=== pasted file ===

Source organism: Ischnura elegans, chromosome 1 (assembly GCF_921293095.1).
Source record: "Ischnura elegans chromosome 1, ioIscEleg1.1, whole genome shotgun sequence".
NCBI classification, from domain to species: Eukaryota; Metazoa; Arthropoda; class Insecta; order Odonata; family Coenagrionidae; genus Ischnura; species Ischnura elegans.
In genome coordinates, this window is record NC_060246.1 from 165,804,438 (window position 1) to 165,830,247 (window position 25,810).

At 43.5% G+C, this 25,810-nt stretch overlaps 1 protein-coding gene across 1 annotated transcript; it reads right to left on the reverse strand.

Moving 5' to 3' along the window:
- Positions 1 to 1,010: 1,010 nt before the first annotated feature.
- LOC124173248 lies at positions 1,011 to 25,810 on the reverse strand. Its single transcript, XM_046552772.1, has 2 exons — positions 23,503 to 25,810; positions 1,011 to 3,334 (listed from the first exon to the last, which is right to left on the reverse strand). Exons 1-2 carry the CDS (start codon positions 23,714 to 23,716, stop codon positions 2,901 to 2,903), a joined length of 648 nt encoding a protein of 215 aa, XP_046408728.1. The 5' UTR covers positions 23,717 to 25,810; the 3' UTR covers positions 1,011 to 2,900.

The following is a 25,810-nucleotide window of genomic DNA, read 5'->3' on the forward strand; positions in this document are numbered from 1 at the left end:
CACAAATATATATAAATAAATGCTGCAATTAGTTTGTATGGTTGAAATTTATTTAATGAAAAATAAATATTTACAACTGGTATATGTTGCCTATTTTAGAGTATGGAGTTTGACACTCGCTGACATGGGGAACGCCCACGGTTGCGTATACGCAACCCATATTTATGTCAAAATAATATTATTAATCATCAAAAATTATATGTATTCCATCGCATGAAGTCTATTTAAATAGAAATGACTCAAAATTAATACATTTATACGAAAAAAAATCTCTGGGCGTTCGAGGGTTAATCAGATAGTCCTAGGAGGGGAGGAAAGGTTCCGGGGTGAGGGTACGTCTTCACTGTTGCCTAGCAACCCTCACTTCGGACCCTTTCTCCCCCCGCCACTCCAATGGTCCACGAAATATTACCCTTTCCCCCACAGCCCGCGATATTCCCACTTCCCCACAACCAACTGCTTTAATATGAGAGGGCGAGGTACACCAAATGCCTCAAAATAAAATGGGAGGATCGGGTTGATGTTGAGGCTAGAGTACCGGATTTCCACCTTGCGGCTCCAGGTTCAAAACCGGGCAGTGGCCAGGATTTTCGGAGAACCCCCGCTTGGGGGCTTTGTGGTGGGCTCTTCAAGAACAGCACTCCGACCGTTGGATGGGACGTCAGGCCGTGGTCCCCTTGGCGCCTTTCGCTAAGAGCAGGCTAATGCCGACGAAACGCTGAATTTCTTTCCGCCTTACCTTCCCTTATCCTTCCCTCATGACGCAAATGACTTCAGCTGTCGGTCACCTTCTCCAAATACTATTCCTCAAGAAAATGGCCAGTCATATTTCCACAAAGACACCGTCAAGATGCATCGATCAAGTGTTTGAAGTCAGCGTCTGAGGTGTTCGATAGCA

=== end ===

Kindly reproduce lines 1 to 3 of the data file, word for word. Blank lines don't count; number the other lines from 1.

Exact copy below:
Source organism: Ischnura elegans, chromosome 1 (assembly GCF_921293095.1).
Source record: "Ischnura elegans chromosome 1, ioIscEleg1.1, whole genome shotgun sequence".
NCBI classification, from domain to species: Eukaryota; Metazoa; Arthropoda; class Insecta; order Odonata; family Coenagrionidae; genus Ischnura; species Ischnura elegans.